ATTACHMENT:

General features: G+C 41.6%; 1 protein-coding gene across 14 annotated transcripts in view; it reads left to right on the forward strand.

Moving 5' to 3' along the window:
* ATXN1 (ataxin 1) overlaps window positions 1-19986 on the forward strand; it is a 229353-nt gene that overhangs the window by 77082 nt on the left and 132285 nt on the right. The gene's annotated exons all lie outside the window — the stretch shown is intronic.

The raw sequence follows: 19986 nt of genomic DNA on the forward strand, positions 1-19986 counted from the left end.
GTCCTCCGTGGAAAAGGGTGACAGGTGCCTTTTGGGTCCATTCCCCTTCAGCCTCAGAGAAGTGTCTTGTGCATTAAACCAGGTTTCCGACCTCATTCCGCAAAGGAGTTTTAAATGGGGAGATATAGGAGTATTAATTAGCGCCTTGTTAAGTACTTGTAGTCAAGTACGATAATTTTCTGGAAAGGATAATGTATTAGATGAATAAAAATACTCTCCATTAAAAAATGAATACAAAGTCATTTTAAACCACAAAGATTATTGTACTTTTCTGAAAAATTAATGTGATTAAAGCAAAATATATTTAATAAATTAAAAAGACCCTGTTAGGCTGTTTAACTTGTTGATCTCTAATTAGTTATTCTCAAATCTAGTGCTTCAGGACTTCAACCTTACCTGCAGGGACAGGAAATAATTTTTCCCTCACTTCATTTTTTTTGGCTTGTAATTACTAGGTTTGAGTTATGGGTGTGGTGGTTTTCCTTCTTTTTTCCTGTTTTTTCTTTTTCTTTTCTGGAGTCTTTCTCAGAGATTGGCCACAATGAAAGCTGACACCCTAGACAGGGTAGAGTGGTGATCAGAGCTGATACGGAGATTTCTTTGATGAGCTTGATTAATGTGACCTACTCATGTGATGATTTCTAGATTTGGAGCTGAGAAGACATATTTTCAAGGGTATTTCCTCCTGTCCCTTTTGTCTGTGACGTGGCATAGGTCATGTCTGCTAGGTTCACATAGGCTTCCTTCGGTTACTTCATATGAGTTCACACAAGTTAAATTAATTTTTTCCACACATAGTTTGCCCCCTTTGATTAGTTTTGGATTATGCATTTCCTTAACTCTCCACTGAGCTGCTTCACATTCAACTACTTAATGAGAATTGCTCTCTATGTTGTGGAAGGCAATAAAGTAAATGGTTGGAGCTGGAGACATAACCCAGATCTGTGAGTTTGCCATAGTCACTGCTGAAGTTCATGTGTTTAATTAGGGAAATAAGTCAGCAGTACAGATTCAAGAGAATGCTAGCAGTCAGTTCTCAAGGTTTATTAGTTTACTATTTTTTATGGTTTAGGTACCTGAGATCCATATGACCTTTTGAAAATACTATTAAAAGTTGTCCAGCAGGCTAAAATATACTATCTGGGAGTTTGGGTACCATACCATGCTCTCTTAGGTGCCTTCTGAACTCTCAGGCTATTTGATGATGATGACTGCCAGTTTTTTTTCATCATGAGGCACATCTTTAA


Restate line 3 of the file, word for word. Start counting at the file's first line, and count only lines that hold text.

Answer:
* ATXN1 (ataxin 1) overlaps window positions 1-19986 on the forward strand; it is a 229353-nt gene that overhangs the window by 77082 nt on the left and 132285 nt on the right. The gene's annotated exons all lie outside the window — the stretch shown is intronic.